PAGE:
Re: Keeping HTML Simple & Format negotiation between Browser & Server

Jay Weber (
Thu, 27 May 1993 09:35:44 -0800

At 09:46 AM 5/27/93 -0400, wrote:
>Elements needed:
>1) an ever-growing dictionary of pre-defined format names and
>agreement on what those format names mean. It has to be ever-growing
>because it's a fact of life -- there's always going to be new types of
>data formats coming onto the scene. The server and the browser
>(client) both need access to this dictionary, perhaps getting a new
>version of it every once in a while (either automatically, or perhaps
>upon the user's request)

That's easy, MIME types are registered with the Internet Naming Authority,

>2) The document format (HTML, HMML, whatever) needs to accomodate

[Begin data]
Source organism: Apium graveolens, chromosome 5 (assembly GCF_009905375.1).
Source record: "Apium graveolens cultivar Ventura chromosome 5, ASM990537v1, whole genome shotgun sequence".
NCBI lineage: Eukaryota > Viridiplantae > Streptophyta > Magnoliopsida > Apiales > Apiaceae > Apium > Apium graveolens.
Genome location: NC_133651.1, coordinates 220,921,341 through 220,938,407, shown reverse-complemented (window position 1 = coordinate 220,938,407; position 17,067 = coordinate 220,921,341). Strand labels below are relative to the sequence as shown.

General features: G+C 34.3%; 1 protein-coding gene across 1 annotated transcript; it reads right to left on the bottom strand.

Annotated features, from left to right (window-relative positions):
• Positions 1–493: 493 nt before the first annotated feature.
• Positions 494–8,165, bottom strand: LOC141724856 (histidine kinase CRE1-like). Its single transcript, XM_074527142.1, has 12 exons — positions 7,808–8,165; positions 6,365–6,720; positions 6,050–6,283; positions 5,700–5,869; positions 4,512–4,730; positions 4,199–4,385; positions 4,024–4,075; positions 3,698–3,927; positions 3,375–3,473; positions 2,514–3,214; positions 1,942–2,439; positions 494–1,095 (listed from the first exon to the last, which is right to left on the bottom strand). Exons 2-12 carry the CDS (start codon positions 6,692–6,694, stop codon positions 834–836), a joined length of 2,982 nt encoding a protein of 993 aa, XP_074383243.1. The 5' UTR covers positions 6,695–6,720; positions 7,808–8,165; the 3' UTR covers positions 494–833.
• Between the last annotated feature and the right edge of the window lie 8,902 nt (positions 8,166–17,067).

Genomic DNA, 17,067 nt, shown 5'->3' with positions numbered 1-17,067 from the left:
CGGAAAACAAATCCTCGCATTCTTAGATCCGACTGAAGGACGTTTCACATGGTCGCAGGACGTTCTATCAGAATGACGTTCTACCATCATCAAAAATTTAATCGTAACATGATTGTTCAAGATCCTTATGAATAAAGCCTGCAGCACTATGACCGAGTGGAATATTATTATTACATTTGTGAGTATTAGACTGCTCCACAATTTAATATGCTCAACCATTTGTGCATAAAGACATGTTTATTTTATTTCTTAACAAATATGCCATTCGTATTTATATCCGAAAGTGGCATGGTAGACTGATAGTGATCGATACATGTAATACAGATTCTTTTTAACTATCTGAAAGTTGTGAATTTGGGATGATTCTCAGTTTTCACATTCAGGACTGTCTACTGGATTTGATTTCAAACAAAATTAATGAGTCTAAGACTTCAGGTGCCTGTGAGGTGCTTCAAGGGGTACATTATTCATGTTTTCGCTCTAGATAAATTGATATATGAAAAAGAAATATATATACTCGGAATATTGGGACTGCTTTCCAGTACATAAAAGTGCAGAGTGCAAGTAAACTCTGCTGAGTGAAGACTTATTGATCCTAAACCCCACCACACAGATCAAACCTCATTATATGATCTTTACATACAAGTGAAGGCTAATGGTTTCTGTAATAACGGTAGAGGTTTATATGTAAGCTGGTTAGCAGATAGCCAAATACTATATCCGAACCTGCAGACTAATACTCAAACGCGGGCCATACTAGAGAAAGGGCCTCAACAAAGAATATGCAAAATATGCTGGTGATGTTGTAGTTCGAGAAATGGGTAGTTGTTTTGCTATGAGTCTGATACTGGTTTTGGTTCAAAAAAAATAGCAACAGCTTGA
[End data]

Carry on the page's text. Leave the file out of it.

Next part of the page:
>documents which have multiple items in it, which could be different
>types, such as an embedded graph and a mathematical formula. AND each
>of the items themselves COULD be expressed in a number of different
>format types.

I'll wave the MIME flag again and point out that MIME has a modular
bundling mechanism -- the embedded object can be of type multipart/mixed.

> The information which the two alternatives convey would
>not have to be exactly equivalent -- sometimes a picture is worth a
>thousand words! But if text is all your device can display, you might
>settle for the words. The person who maintains the document can put
>both text & image in the document, and the image would be displayed if

MIME again! The MIME type multipart/alternative allows you to specify
a series of alternative objects, ordered by preference.

More HTML enthusiasts should check out MIME.

Jay Weber